"(c) For the purposes of this section, 'term of imprisonment' includes any period of imprisonment imposed as a condition of probation or otherwise ordered by a court in imposing or suspending the imposition of any sentence, and also includes any term of imprisonment, including any period of imprisonment prior to release on parole and any period of imprisonment and parole, prior to discharge, whether established or fixed by statute, by any court, or by any duly authorized administrative agency.

"(d) It shall be the duty of the court imposing the sentence to determine the date or dates of any admission to, and release from, custody prior to sentencing and the total number of days to be credited pursuant to this section. The total number of days to be credited shall be contained in the abstract of judgment provided for in Section 1213."

The credit schemes for presentence and post-sentence custody "are separate and independent . . . ." (People v. Buckhalter (2001) 26 Cal.4th 20, 30.) "Once a person begins serving his prison sentence, he is governed by an entirely distinct and exclusive scheme for earning credits to shorten the period of incarceration." (Id. at p. 31.)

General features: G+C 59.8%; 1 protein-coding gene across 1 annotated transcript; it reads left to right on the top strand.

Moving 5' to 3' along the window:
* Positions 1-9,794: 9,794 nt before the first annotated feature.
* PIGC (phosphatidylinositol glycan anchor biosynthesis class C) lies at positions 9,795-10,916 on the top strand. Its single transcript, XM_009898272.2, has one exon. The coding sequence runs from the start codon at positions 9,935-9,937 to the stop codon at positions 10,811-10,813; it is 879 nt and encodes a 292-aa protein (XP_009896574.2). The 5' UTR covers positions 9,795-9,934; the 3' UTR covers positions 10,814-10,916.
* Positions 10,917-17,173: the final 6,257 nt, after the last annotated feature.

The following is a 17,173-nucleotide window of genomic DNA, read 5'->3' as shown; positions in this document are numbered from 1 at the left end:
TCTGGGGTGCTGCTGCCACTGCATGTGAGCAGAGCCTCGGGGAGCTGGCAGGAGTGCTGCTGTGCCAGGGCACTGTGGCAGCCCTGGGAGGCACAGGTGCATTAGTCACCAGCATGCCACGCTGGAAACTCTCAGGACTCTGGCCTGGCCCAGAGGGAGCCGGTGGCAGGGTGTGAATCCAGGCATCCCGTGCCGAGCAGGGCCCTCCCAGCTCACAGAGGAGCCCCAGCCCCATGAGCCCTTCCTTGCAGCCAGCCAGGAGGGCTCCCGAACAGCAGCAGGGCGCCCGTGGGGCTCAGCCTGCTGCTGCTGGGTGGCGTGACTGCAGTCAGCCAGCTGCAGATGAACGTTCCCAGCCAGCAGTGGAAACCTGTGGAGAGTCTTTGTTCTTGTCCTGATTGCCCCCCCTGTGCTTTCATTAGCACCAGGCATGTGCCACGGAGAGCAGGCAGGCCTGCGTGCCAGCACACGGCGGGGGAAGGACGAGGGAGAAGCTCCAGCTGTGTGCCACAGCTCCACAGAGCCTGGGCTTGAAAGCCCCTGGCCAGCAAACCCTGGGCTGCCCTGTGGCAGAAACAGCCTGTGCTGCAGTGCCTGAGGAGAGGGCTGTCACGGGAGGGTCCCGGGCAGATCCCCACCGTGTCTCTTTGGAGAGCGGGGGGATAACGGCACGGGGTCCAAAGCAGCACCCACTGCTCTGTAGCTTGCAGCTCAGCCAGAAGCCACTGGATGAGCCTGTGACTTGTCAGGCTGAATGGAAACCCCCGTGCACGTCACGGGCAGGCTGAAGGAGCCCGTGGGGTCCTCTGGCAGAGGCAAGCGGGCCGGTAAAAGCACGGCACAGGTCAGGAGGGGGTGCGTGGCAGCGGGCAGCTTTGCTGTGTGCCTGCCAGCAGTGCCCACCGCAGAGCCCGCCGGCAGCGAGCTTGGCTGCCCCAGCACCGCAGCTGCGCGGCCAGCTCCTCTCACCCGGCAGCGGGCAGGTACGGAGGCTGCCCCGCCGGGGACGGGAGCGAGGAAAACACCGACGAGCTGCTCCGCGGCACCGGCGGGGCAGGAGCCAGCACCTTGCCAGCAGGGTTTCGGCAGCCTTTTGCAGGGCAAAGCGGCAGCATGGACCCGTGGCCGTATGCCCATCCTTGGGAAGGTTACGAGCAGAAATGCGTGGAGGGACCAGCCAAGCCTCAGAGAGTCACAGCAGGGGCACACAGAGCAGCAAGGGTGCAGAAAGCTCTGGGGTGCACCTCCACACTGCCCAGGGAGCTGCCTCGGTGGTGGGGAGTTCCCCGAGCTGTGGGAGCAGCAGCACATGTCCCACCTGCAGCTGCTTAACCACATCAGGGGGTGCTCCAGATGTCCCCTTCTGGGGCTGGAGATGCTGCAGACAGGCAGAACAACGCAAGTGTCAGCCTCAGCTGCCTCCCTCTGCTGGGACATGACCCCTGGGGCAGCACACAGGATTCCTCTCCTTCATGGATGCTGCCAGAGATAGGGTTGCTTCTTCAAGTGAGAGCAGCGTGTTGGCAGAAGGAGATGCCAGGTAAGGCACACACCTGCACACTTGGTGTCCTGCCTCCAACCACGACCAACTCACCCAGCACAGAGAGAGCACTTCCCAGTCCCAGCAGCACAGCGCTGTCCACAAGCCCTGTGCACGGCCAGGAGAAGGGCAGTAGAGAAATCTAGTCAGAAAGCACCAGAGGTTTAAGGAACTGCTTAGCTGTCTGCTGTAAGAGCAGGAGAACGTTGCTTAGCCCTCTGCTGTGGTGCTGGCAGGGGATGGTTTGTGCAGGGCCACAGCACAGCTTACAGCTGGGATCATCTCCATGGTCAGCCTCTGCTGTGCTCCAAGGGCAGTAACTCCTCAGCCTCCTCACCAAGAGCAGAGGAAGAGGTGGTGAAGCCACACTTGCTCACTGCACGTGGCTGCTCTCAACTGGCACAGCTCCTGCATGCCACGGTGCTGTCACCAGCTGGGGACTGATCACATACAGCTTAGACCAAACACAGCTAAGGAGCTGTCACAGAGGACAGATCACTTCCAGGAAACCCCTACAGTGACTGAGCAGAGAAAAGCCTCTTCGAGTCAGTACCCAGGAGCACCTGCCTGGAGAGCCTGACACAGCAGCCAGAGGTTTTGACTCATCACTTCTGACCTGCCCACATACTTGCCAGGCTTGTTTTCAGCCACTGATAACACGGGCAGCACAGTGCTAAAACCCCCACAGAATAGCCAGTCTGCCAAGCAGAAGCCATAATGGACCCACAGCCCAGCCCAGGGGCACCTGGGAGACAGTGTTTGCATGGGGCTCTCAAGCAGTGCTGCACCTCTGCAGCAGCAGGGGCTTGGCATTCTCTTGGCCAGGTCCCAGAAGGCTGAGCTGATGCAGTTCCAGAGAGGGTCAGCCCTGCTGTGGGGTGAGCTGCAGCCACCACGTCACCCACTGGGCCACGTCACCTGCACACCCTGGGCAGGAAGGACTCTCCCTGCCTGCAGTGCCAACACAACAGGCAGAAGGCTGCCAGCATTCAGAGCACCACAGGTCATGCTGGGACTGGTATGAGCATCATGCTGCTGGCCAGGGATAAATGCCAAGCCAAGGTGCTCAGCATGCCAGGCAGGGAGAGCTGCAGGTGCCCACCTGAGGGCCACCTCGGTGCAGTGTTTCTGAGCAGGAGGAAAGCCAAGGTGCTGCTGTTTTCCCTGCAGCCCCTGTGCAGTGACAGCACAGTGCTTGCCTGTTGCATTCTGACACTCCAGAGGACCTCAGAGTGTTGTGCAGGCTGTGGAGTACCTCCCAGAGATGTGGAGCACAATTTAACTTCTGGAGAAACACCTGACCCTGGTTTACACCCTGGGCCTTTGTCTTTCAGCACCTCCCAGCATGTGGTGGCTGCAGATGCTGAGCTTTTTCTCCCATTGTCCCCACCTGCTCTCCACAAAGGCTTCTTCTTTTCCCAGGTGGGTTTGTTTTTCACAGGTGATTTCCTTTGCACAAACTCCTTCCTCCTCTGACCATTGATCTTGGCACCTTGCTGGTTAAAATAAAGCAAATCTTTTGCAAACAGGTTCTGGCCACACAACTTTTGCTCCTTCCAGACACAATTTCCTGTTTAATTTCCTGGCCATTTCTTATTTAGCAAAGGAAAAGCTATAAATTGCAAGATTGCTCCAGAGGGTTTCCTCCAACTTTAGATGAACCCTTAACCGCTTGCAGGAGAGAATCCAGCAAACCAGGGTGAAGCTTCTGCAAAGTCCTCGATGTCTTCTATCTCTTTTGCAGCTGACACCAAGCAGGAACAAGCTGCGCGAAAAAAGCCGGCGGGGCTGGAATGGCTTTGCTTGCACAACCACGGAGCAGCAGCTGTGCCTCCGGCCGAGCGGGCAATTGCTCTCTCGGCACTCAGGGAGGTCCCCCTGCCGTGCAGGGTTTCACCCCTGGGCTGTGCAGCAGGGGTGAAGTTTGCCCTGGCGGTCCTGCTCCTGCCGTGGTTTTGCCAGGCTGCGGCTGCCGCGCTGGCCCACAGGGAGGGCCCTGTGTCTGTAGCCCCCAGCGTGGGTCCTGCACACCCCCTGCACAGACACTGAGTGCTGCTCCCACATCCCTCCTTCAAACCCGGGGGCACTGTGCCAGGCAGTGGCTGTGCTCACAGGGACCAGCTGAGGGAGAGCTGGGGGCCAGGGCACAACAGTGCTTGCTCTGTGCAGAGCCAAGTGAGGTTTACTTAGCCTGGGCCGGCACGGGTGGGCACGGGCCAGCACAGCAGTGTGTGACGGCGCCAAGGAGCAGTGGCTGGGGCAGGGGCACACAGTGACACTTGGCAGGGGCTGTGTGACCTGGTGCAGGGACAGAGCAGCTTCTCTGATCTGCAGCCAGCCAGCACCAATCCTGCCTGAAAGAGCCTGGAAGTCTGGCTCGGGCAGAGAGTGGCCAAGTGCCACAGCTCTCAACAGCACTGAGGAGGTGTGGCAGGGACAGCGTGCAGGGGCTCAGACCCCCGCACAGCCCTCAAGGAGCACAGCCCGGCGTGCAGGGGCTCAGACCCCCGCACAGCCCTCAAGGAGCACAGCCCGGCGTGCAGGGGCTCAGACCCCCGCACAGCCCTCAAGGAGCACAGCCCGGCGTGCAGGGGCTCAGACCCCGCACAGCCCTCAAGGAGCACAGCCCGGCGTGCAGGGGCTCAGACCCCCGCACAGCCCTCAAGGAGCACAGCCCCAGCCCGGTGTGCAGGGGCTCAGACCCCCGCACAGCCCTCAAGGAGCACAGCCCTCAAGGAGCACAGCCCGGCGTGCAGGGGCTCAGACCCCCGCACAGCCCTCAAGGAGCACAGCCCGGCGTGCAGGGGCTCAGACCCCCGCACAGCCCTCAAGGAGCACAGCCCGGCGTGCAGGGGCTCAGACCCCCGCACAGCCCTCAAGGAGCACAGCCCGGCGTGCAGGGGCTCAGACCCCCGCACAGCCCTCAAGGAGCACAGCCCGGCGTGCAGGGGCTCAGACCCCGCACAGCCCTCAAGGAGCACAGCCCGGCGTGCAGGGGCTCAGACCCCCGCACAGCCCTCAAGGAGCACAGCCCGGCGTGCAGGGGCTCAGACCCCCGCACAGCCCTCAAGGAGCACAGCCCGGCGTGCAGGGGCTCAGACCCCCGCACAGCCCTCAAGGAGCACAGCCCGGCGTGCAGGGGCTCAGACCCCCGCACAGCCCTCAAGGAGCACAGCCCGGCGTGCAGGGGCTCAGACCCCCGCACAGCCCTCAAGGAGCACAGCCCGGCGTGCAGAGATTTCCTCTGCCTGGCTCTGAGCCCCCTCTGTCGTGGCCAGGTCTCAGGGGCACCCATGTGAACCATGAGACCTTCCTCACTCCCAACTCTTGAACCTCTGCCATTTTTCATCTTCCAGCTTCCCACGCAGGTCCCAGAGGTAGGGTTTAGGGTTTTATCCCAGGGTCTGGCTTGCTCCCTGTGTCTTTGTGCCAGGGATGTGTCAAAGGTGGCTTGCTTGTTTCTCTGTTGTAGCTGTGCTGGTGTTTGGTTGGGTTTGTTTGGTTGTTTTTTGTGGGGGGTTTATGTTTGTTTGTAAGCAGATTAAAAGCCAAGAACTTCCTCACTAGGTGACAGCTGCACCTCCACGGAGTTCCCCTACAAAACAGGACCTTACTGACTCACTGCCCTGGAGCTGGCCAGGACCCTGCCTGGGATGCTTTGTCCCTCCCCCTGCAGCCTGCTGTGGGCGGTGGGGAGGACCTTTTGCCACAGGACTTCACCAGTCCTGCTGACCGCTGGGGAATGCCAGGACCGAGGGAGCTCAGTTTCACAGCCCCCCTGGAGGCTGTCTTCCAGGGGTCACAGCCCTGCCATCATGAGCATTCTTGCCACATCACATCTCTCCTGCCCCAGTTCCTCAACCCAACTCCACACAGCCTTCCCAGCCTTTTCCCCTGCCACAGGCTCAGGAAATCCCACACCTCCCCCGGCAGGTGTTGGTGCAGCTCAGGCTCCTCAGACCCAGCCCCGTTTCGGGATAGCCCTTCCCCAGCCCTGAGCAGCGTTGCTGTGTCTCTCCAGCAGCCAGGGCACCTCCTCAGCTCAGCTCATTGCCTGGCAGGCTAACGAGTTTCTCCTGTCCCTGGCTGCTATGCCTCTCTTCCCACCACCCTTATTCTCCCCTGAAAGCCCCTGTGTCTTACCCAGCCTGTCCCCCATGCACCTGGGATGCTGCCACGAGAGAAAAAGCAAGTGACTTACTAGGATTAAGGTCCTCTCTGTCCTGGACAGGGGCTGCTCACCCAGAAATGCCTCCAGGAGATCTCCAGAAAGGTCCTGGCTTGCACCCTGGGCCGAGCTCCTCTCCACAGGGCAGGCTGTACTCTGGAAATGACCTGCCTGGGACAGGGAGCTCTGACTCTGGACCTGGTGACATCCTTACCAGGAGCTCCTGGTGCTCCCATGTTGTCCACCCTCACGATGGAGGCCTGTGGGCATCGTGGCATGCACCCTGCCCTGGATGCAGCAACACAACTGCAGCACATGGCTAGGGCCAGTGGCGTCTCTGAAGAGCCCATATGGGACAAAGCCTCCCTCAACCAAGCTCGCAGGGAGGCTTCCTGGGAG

"[DCR] calculates an earliest possible release date (EPRD) for each inmate. (§ 2932, subd. (e); Cal. Code Regs., tit. 15, § 3043, subd. (c)(5); Cal. Dept. of Corrections, Operations Manual (2000) § 73030.8.13.) To do so, it starts with the date of sentencing, adds the total prison term imposed, and subtracts any presentence credit awarded. This establishes a maximum release date. From this date, [DCR] subtracts worktime credits the inmate has earned or is expected to earn in his current credit-earning status, adds back any worktime credits that have been denied or lost through disciplinary actions, and subtracts any denied or lost credits that have been restored. The result is the EPRD, with the proviso that it cannot exceed the maximum release date calculated from the total prison term less presentence credits. (Cal. Dept. of Corrections, Operations Manual, supra, § 73030.8.13.) The EPRD is predictive, in that it is subject to change. Therefore, such things as a change in the inmate's credit-earning status, the denial or loss of credit through disciplinary action, the restoration of previously denied or lost credits, or a subsequently imposed consecutive prison term will change the calculation. [DCR] recalculates the EPRD upon any such change and at six-month intervals. (§ 2932, subd. (e); Cal. Code Regs., tit. 15, § 3043, subd. (c)(5)(B).)" (In re Tate (2006) 135 Cal.App.4th 756, 759.) In other words, DCR, not the trial court, calculates the credit on the period in which defendant is confined in a DCR facility. (In re Martinez (2003) 30 Cal.4th 29, 32, 37; Buckhalter, supra, 26 Cal.4th at pp. 30-31, 40-41.)